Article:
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Support for leaving an alcoholic.

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  • #268459
    TRW
    Participant

    It is time to clean up my life. I fell in love a few years ago with an alcoholic. Not having had anyone in my life who drank this heavily I had no clue how destructive this disease could be. Long story short, I supported with everything I could and finally see that this toxic cycle will likely never end so I need to move on. There are periods of love, joy and excitement then inevitably there are long stretches of binges filled with choas and I am made to believe I am the biggest waste of human flesh on the planet. I know I am not. Outside of his drunken rages, I am successful, kind and curious about many things in life. I can no longer wait for him to join me and I can no longer be his punching bag. I am often lonely now and I have resources, what will it be like for him as I am the only one he has left? What about his health? When drunk, he doesn’t eat, injures himself and ends up in hospital from withdrawal symptoms. Worst of all, he drives drunk. My worry about these things and missing his sober companionship makes it hard to leave. I need support and encouragement to cut ties and hoping I can find it here.

    #268489
    anita
    Participant

    Dear TRW:

    Did you look for AA, Alcoholic Anonymous literature and support groups for him and for you, the support groups for partners and family members  of alcoholics, called Al-Anon? Al-Anon would be the best support for you, I think.

    His alcoholism is not an excuse for abusing you, or using you as a punching bag. There is no excuse for that  and you must leave  him for that reason alone, to no longer be a punching bag.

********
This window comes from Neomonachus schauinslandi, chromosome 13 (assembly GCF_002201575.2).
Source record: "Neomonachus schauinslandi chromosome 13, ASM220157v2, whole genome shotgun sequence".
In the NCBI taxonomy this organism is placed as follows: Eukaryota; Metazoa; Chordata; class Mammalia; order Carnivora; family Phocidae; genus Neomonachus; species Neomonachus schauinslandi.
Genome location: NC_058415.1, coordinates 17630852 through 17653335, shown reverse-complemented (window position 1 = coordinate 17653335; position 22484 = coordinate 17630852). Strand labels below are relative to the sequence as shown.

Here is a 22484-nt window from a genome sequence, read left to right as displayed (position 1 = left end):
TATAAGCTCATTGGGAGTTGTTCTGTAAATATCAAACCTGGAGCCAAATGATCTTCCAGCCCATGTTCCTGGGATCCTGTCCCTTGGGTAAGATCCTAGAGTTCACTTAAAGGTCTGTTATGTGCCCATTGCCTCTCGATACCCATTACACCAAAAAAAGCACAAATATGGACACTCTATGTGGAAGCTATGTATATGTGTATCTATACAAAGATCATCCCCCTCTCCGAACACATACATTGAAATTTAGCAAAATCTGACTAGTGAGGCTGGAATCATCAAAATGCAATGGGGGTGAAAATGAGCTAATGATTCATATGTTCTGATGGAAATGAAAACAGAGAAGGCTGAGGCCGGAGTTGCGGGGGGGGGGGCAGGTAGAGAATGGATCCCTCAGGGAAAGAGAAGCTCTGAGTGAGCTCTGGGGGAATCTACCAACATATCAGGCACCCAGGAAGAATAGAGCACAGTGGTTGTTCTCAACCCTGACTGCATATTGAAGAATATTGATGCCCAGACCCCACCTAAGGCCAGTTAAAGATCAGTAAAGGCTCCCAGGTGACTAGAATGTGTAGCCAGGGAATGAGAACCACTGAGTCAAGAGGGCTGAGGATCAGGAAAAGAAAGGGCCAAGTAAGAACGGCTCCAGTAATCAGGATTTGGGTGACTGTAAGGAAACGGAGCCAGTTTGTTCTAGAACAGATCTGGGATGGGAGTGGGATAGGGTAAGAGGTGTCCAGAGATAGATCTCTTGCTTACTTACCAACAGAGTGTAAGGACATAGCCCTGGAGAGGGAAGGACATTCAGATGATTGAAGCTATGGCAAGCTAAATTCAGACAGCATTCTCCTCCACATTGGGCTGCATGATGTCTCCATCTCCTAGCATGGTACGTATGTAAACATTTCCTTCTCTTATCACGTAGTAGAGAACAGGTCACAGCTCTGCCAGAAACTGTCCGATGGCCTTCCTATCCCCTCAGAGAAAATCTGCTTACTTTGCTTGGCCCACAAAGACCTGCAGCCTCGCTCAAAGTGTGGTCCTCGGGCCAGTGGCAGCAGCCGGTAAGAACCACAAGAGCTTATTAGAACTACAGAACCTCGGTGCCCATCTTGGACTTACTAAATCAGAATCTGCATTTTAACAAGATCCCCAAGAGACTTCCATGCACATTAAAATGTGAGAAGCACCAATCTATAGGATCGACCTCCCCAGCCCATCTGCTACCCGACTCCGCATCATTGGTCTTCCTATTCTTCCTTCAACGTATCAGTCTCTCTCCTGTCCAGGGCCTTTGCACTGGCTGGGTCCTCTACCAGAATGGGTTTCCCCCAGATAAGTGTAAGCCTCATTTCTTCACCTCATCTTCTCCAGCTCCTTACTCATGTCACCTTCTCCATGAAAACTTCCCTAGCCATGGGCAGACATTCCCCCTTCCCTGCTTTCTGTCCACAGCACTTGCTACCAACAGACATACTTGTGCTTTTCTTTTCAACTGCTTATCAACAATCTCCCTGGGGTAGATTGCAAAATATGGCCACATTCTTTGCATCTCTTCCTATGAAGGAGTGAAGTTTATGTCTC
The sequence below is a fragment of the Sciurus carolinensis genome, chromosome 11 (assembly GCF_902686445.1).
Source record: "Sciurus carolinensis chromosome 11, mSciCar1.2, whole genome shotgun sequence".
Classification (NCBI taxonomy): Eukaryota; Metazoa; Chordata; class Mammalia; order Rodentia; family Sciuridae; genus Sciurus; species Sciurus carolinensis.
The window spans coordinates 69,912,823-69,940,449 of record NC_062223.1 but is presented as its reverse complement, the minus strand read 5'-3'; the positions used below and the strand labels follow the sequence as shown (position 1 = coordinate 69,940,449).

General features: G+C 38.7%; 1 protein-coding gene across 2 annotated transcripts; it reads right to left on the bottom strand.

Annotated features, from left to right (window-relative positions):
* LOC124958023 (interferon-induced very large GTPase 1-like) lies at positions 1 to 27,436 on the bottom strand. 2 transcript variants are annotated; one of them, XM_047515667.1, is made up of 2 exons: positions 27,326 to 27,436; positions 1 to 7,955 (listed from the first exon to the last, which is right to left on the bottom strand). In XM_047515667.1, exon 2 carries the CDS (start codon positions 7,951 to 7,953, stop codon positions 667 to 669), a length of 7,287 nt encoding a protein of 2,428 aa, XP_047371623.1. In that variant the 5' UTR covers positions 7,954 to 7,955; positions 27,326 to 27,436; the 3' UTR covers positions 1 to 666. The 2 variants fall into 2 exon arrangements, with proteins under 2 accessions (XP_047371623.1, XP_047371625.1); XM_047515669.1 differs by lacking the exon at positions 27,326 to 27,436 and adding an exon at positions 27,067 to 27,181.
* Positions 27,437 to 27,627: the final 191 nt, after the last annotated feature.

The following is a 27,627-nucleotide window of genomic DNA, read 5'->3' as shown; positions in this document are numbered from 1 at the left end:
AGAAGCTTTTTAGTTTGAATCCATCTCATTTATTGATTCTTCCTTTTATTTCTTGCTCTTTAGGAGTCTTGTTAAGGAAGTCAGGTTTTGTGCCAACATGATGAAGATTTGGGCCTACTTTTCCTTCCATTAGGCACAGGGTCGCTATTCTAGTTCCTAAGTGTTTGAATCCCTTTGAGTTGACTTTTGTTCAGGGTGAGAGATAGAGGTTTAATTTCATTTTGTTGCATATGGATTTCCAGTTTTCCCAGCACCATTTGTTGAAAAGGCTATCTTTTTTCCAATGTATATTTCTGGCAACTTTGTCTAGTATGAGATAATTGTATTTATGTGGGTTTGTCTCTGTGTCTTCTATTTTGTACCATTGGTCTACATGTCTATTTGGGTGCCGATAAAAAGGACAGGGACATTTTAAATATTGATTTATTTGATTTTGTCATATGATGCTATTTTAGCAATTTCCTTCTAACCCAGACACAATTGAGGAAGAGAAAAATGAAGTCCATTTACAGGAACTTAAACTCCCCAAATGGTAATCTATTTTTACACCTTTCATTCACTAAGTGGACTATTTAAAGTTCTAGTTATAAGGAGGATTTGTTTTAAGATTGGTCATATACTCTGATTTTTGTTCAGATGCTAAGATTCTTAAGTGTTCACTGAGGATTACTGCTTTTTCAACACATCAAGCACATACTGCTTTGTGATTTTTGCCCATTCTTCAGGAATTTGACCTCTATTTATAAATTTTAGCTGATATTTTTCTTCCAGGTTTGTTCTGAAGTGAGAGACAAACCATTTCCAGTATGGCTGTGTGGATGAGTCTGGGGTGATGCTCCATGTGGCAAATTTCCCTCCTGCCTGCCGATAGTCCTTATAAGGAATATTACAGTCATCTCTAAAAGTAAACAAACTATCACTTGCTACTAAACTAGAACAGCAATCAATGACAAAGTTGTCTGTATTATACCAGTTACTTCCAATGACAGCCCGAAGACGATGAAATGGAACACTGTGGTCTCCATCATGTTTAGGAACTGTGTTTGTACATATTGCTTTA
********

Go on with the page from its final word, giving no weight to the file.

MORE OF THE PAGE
I hope that if you contact AA or Al-Anon, they can advise you regarding him drinking and driving, and what can be done to protect the public from him.

    Otherwise, please post here again, anytime you’d like. I will be glad to reply to you when you post and I hope other members will as well.

    I will be back to the computer  in about fifteen hours. Please take good care of yourself.

    anita

    #268491
    TRW
    Participant

    Thank you Anita, I really appreciate your suggestions and generosity of your time. I have contacted Al-anon and find the once a week meetings good but not frequent enough to pass the weak moments when I am drawn back to help. I also don’t have the freedom of attending meetings regularly. Ultimately I would like to build an online network of contacts I can communicate with so I can stay strong through this process and ground myself and refocus. I am falling behind in my work duties and neglecting an upcoming exam just to help him out.

    I am new on this forum, is there a way members can private message?

    Thanks again.

    #268569
    dom
    Participant

    This is from only my own personal experience dating an alcoholic and it may not be exactly what you are wanting to hear and I apologize if it comes off as harsh. I dated an alcoholic for almost 4 years. He cheated on me, was mean, and said hurtful things to make me feel inferior to him. I never left him because I was all he had and I was honestly scared he would hurt himself if I did. Even after he hurt me so many times, I kept holding on to our good memories. When he was sober he was an angel. He was everything I wanted. But ultimately it took a toll on my self worth and I needed out. Leaving someone who you still love is so so hard. You obviously still care about him and you are a good person. You just have to remind yourself that he is not your responsibility. You have to put yourself first and determine what is best for YOU. It is hard to believe but maybe you leaving him will be the thing he needs to finally push him to get help. That’s really all you could hope for. I know it is scary and it will be tough for you. You can not let people treat you like their punching bag. You deserve better. They have a disease and they need to handle it on their own. You can not save anyone. From what I know, my ex hasn’t changed a bit. However, even though I will always love him, my life is better. I get to worry about myself now. I get to put myself first. It was heartbreaking at first but just like I did, you will heal. You will continue living and life will keep on going. If you have nay other specific questions I’d be happy to give my perspective. Again, I’m sorry you are going through this and I apologize if this wasn’t necessarily what you were looking for. Just thought maybe my story would be helpful. I hope everything works out for you.